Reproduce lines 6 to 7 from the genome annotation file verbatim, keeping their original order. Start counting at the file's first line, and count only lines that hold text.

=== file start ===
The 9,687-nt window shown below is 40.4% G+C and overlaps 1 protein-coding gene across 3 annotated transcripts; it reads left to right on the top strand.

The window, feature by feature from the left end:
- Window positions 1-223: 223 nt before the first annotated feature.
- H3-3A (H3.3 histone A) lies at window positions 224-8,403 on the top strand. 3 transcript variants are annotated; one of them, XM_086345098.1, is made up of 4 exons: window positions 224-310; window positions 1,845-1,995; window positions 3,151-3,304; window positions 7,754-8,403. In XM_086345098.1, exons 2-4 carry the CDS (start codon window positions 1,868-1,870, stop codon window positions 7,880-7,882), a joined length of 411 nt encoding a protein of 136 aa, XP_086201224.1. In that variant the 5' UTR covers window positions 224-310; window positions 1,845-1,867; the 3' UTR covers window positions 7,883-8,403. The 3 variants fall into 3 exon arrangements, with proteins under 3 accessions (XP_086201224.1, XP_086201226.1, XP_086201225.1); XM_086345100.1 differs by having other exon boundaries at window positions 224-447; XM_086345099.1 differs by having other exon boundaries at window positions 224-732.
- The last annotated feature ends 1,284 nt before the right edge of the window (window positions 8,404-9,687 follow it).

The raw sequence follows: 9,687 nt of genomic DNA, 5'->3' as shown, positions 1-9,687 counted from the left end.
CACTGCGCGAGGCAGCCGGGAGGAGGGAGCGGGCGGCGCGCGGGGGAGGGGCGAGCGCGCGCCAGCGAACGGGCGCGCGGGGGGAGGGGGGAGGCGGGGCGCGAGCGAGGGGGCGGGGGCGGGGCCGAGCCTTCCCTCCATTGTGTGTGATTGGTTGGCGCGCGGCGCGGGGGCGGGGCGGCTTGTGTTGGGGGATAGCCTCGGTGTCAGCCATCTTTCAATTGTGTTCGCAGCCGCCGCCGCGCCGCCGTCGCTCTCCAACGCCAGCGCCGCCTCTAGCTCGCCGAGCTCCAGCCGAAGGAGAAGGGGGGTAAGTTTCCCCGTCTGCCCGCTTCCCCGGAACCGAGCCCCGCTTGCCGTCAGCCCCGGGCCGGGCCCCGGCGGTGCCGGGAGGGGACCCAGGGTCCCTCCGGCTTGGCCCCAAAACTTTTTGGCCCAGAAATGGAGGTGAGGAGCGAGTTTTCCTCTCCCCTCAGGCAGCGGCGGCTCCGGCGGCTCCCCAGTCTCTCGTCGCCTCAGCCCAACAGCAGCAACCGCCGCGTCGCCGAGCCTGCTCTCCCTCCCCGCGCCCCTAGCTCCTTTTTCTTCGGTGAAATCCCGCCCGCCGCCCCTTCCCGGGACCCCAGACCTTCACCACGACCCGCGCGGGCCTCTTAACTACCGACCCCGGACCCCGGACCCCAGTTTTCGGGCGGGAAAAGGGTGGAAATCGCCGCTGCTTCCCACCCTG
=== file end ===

The raw sequence follows: 9,687 nt of genomic DNA, 5'->3' as shown, positions 1-9,687 counted from the left end.
CACTGCGCGAGGCAGCCGGGAGGAGGGAGCGGGCGGCGCGCGGGGGAGGGGCGAGCGCGCGCCAGCGAACGGGCGCGCGGGGGGAGGGGGGAGGCGGGGCGCGAGCGAGGGGGCGGGGGCGGGGCCGAGCCTTCCCTCCATTGTGTGTGATTGGTTGGCGCGCGGCGCGGGGGCGGGGCGGCTTGTGTTGGGGGATAGCCTCGGTGTCAGCCATCTTTCAATTGTGTTCGCAGCCGCCGCCGCGCCGCCGTCGCTCTCCAACGCCAGCGCCGCCTCTAGCTCGCCGAGCTCCAGCCGAAGGAGAAGGGGGGTAAGTTTCCCCGTCTGCCCGCTTCCCCGGAACCGAGCCCCGCTTGCCGTCAGCCCCGGGCCGGGCCCCGGCGGTGCCGGGAGGGGACCCAGGGTCCCTCCGGCTTGGCCCCAAAACTTTTTGGCCCAGAAATGGAGGTGAGGAGCGAGTTTTCCTCTCCCCTCAGGCAGCGGCGGCTCCGGCGGCTCCCCAGTCTCTCGTCGCCTCAGCCCAACAGCAGCAACCGCCGCGTCGCCGAGCCTGCTCTCCCTCCCCGCGCCCCTAGCTCCTTTTTCTTCGGTGAAATCCCGCCCGCCGCCCCTTCCCGGGACCCCAGACCTTCACCACGACCCGCGCGGGCCTCTTAACTACCGACCCCGGACCCCGGACCCCAGTTTTCGGGCGGGAAAAGGGTGGAAATCGCCGCTGCTTCCCACCCTG